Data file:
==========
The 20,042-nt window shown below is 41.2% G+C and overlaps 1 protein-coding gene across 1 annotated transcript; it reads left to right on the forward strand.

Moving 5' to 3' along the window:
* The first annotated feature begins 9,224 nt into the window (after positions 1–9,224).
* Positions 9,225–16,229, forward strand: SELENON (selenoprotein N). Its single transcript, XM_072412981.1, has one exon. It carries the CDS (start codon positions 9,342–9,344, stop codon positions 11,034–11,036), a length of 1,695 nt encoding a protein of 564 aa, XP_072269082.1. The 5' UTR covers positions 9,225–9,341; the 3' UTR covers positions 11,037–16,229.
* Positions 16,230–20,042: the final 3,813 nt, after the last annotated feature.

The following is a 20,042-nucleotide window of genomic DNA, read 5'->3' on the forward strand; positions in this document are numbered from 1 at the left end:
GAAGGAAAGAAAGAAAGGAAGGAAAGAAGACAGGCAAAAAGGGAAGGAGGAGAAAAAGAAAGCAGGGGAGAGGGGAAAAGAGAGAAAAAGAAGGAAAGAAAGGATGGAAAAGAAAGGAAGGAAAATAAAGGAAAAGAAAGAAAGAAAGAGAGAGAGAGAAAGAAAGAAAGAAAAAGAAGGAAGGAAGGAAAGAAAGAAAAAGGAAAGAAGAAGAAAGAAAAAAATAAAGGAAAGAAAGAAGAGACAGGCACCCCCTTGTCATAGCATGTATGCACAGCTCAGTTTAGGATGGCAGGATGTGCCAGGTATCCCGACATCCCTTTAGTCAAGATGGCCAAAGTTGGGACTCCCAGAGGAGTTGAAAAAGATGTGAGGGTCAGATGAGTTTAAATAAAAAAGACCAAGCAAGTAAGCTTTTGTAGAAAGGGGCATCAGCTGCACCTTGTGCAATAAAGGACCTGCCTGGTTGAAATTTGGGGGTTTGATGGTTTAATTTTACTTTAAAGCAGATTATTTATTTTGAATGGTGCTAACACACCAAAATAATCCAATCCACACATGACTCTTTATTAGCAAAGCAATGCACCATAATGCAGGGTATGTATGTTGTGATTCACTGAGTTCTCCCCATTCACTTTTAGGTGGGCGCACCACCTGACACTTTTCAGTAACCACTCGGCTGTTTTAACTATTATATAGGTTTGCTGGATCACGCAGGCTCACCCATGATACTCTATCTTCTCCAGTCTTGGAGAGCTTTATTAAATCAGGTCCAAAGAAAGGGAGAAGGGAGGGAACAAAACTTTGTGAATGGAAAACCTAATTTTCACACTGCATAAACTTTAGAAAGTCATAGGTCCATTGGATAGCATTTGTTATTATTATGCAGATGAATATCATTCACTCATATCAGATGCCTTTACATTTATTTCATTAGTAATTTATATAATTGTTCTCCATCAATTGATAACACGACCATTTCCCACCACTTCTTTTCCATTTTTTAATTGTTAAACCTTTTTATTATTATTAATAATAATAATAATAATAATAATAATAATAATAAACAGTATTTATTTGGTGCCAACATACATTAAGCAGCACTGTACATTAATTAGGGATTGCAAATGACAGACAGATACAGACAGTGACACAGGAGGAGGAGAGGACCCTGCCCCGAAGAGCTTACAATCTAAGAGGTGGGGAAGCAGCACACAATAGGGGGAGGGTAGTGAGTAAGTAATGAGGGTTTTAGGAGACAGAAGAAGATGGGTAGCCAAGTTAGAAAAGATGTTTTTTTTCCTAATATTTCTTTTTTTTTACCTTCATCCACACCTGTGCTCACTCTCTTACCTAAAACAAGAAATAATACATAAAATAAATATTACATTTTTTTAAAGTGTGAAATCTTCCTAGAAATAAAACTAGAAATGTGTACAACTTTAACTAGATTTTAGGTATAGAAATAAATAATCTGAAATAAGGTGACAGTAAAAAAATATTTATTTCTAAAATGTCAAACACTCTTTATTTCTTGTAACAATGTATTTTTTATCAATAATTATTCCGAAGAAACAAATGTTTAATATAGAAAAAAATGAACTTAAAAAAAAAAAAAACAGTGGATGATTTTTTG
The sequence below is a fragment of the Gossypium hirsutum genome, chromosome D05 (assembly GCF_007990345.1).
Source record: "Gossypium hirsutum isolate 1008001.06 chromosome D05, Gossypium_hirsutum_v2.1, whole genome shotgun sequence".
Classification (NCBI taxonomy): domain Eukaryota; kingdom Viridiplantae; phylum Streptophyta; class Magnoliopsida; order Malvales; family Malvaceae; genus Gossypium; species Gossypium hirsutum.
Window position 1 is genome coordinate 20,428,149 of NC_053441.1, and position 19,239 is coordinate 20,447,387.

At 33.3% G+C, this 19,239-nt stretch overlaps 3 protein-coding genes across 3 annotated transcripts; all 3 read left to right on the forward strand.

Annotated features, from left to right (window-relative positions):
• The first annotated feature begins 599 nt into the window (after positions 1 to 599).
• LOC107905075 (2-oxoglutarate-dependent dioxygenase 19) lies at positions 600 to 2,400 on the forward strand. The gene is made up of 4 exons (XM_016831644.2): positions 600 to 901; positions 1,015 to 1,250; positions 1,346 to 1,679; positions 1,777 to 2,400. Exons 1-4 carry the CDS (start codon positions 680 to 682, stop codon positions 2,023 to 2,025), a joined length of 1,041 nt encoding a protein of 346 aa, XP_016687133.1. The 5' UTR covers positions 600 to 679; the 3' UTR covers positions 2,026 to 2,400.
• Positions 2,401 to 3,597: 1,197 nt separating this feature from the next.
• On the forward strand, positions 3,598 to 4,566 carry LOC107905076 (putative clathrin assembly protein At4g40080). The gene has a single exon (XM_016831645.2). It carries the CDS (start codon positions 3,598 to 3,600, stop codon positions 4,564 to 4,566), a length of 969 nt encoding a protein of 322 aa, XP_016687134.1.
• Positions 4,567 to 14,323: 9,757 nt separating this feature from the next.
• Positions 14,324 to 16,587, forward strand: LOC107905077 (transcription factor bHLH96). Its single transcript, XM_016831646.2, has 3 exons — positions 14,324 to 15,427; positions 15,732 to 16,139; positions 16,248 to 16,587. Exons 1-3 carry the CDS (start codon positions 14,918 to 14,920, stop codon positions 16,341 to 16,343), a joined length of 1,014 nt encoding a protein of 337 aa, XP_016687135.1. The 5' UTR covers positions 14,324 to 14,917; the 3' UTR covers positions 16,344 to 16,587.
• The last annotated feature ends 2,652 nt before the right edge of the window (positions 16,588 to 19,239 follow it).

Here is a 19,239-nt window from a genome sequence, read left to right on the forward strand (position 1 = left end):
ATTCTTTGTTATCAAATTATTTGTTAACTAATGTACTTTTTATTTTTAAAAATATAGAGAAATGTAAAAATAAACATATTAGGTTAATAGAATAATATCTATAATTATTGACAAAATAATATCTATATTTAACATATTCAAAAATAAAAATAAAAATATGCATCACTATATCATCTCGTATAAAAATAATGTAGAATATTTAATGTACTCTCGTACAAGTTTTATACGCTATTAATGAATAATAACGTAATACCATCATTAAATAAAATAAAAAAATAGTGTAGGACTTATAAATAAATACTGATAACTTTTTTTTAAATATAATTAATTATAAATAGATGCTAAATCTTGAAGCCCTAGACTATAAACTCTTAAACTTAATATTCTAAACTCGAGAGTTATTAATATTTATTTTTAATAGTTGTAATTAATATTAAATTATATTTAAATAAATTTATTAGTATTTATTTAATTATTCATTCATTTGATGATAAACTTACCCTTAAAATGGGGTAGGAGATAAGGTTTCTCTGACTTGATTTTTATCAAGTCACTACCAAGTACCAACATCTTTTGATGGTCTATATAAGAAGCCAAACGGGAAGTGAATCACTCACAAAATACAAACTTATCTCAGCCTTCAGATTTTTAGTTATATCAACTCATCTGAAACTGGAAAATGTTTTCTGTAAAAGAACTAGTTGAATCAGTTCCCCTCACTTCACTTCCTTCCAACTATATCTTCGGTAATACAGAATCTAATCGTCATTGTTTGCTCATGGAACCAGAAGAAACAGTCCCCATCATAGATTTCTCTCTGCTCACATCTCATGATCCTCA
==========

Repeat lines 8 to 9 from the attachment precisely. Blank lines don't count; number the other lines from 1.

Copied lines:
The sequence below is a fragment of the Gossypium hirsutum genome, chromosome D05 (assembly GCF_007990345.1).
Source record: "Gossypium hirsutum isolate 1008001.06 chromosome D05, Gossypium_hirsutum_v2.1, whole genome shotgun sequence".